Senator Bill Cassidy (R-LA) presented new legislation today that would punish future Supreme Court leakers accountable with a fine of $10,000 and ten years in jail should information regarding pending rulings be released. The proposal comes in response to last month’s unusual draft judgment that suggested the overturning of Roe v. Wade.
In an interview with reporters, Cassidy clarified that if the Stop Supreme Court Leakers Act of 2022 were to become law, no one would be incarcerated or fined for leaking the draft ruling in Dobbs v. Jackson Women’s Health Organization, but any profits made from the document would be confiscated.
“There is a portion in there which seizes profit stemming from the crime. So the person who wants to do a book deal where they’re going to profit from what they’ve done, that would be affected,” Cassidy stated, pointing out that media contributions and paid speaking events would also fall under this category.
“Whoever disclosed this draft opinion and any future leakers must face the repercussions of the damage they cause,” Cassidy noted.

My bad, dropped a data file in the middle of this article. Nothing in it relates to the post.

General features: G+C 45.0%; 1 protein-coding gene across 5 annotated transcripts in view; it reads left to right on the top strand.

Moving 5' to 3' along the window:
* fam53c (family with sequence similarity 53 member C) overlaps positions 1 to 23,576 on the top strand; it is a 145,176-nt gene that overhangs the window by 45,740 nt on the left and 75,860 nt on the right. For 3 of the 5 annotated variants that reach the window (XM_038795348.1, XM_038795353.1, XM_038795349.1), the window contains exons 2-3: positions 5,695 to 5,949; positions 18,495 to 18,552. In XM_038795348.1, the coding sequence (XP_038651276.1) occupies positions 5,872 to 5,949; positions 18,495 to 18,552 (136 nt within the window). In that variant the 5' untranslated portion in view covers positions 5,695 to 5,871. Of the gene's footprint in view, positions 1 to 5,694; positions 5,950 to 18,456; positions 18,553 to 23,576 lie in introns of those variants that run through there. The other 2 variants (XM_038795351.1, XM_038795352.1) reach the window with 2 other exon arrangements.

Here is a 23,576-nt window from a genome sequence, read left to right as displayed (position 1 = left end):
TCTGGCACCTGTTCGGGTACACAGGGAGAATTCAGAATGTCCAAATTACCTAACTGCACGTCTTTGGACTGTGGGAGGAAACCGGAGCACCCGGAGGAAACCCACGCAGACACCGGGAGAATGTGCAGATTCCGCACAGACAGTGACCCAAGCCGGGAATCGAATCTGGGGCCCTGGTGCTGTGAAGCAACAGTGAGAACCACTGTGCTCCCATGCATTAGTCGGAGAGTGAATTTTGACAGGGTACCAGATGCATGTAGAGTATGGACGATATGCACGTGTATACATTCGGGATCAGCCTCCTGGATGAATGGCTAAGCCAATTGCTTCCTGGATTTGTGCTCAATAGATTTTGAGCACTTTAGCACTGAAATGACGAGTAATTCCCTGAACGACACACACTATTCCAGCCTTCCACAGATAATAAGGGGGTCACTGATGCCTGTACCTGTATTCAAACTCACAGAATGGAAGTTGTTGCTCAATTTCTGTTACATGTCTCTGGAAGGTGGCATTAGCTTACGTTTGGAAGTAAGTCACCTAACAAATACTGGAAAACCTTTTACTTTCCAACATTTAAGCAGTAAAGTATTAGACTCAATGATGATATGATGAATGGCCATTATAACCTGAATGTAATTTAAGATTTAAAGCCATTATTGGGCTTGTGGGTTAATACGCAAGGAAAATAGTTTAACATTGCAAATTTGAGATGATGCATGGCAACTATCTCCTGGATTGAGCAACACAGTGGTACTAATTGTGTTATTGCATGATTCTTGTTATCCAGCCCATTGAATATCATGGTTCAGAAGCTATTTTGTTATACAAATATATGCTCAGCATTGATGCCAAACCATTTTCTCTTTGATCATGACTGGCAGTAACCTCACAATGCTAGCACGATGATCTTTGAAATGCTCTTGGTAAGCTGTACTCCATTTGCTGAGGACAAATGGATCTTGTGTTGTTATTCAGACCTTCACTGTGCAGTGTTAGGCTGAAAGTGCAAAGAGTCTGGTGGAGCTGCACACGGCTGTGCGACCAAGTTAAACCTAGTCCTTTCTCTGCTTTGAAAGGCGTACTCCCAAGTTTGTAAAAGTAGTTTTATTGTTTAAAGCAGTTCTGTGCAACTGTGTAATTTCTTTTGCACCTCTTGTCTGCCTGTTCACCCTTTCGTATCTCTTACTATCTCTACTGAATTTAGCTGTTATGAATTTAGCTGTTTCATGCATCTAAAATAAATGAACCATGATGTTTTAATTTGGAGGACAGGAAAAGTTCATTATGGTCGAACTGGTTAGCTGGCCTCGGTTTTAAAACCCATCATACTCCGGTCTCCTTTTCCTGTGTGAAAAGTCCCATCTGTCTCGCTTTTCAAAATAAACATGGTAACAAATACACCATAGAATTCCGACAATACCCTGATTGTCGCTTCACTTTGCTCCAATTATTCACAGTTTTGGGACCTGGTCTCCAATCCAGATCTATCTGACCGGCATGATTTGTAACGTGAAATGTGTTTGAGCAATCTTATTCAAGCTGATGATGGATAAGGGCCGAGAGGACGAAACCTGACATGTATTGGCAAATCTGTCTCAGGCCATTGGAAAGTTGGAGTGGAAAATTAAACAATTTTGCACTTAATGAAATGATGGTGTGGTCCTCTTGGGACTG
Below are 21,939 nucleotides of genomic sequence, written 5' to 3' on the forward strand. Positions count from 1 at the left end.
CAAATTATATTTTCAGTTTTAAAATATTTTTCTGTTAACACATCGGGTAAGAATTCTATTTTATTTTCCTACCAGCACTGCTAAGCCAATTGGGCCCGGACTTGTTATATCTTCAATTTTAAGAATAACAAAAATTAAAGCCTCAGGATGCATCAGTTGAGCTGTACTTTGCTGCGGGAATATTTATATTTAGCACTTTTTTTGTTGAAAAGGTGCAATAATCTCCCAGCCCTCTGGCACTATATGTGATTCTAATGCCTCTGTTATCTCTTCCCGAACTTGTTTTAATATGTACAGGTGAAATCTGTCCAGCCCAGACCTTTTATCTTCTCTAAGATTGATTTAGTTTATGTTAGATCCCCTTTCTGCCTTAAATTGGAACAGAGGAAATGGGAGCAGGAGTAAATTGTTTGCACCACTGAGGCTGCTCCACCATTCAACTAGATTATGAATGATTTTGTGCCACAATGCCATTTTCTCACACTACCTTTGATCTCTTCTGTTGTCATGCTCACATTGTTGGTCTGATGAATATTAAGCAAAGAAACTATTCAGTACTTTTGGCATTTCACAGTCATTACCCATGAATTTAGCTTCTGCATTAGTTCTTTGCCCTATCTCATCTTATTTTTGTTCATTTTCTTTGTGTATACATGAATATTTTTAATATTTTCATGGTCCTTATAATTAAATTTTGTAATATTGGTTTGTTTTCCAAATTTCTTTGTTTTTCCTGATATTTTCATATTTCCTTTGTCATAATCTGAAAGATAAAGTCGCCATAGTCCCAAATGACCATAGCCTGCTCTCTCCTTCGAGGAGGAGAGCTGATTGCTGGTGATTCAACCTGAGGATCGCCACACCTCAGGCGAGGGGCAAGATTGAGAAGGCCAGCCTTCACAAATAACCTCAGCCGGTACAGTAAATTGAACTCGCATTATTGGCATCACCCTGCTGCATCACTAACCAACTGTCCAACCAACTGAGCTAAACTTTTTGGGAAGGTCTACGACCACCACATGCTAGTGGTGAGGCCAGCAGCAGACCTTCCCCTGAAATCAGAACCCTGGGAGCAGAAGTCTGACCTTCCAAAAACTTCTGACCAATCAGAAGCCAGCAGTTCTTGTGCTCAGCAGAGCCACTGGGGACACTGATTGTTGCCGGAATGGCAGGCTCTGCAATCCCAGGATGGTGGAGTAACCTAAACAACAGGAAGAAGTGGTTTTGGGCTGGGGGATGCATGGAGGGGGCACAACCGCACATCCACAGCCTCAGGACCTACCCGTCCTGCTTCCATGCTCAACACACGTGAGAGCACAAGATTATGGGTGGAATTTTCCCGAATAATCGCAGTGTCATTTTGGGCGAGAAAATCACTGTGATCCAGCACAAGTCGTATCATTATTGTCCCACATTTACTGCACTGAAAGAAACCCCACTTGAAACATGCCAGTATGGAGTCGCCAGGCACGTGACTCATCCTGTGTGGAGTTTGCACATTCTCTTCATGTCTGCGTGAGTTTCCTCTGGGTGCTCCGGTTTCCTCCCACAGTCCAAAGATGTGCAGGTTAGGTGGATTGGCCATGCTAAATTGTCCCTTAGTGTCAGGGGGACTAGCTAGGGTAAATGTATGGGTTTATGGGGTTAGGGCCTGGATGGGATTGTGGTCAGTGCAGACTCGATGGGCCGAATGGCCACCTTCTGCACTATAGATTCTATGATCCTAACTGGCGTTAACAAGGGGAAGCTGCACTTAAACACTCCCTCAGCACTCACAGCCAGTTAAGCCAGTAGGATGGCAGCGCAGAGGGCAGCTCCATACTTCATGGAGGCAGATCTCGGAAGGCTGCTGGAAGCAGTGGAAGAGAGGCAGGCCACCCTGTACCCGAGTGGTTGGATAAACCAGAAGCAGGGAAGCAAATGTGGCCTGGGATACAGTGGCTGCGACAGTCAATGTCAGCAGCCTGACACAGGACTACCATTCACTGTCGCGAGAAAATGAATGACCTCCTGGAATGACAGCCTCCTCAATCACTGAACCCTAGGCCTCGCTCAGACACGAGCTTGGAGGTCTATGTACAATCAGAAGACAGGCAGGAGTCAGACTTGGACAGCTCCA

Almost two months after someone leaked the draft of the Supreme Court’s decision to overturn Roe v. Wade, the court has discussed the unparalleled breach of trust that happened.
Justice Samuel Alito authored the leaked draft, which was released by POLITICO. As a result, the ruling announced on Friday was quite close to the original draft.
However, the identity of the leaker is still unclear.
As soon as the May 2 leak happened, Chief Justice John Roberts requested the court marshal to investigate the matter and discover out who was responsible. Roberts added that the leak was designed to “undermine the integrity of our operations.”
More on this story via The Republic Brief:
And he was right. Roe vs. Wade was overturned.
At the time and on Friday, Roberts did not agree to overturn Roe but established the Dobbs portion of the Dobbs decision, which bans abortions after 15 weeks in Mississippi.
The Daily Wire reported yesterday that it “has repeatedly pressed the court as to what stage its investigation is at, more than 50 days after the leak, and whether the leaker has been identified. A spokeswoman for the Supreme Court has not addressed these requests for comment.” CONTINUE READING…